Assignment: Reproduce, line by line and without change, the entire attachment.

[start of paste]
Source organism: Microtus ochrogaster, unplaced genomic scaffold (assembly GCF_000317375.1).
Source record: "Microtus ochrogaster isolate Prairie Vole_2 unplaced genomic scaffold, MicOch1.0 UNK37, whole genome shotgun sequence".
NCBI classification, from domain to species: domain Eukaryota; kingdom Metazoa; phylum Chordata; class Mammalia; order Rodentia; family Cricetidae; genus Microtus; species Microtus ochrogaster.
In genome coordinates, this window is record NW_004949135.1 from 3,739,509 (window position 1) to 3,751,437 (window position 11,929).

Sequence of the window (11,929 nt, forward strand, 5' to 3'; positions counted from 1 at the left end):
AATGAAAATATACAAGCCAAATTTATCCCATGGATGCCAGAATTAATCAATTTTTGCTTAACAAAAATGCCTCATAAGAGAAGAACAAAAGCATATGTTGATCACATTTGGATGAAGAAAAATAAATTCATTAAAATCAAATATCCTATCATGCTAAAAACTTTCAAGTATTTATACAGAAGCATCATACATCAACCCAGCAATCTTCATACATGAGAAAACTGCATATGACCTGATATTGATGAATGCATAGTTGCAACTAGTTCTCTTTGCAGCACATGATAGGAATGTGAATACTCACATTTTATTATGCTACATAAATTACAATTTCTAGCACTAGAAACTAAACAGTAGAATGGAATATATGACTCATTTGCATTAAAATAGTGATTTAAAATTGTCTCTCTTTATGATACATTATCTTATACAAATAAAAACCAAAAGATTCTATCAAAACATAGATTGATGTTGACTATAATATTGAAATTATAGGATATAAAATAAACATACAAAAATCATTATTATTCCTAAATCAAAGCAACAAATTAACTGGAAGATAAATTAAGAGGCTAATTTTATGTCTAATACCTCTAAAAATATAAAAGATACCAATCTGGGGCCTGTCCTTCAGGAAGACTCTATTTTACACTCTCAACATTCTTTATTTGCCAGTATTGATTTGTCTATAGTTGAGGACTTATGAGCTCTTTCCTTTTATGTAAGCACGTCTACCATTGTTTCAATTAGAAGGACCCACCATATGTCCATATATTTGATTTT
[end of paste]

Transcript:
Source organism: Microtus ochrogaster, unplaced genomic scaffold (assembly GCF_000317375.1).
Source record: "Microtus ochrogaster isolate Prairie Vole_2 unplaced genomic scaffold, MicOch1.0 UNK37, whole genome shotgun sequence".
NCBI classification, from domain to species: domain Eukaryota; kingdom Metazoa; phylum Chordata; class Mammalia; order Rodentia; family Cricetidae; genus Microtus; species Microtus ochrogaster.
In genome coordinates, this window is record NW_004949135.1 from 3,739,509 (window position 1) to 3,751,437 (window position 11,929).

Sequence of the window (11,929 nt, forward strand, 5' to 3'; positions counted from 1 at the left end):
AATGAAAATATACAAGCCAAATTTATCCCATGGATGCCAGAATTAATCAATTTTTGCTTAACAAAAATGCCTCATAAGAGAAGAACAAAAGCATATGTTGATCACATTTGGATGAAGAAAAATAAATTCATTAAAATCAAATATCCTATCATGCTAAAAACTTTCAAGTATTTATACAGAAGCATCATACATCAACCCAGCAATCTTCATACATGAGAAAACTGCATATGACCTGATATTGATGAATGCATAGTTGCAACTAGTTCTCTTTGCAGCACATGATAGGAATGTGAATACTCACATTTTATTATGCTACATAAATTACAATTTCTAGCACTAGAAACTAAACAGTAGAATGGAATATATGACTCATTTGCATTAAAATAGTGATTTAAAATTGTCTCTCTTTATGATACATTATCTTATACAAATAAAAACCAAAAGATTCTATCAAAACATAGATTGATGTTGACTATAATATTGAAATTATAGGATATAAAATAAACATACAAAAATCATTATTATTCCTAAATCAAAGCAACAAATTAACTGGAAGATAAATTAAGAGGCTAATTTTATGTCTAATACCTCTAAAAATATAAAAGATACCAATCTGGGGCCTGTCCTTCAGGAAGACTCTATTTTACACTCTCAACATTCTTTATTTGCCAGTATTGATTTGTCTATAGTTGAGGACTTATGAGCTCTTTCCTTTTATGTAAGCACGTCTACCATTGTTTCAATTAGAAGGACCCACCATATGTCCATATATTTGATTTT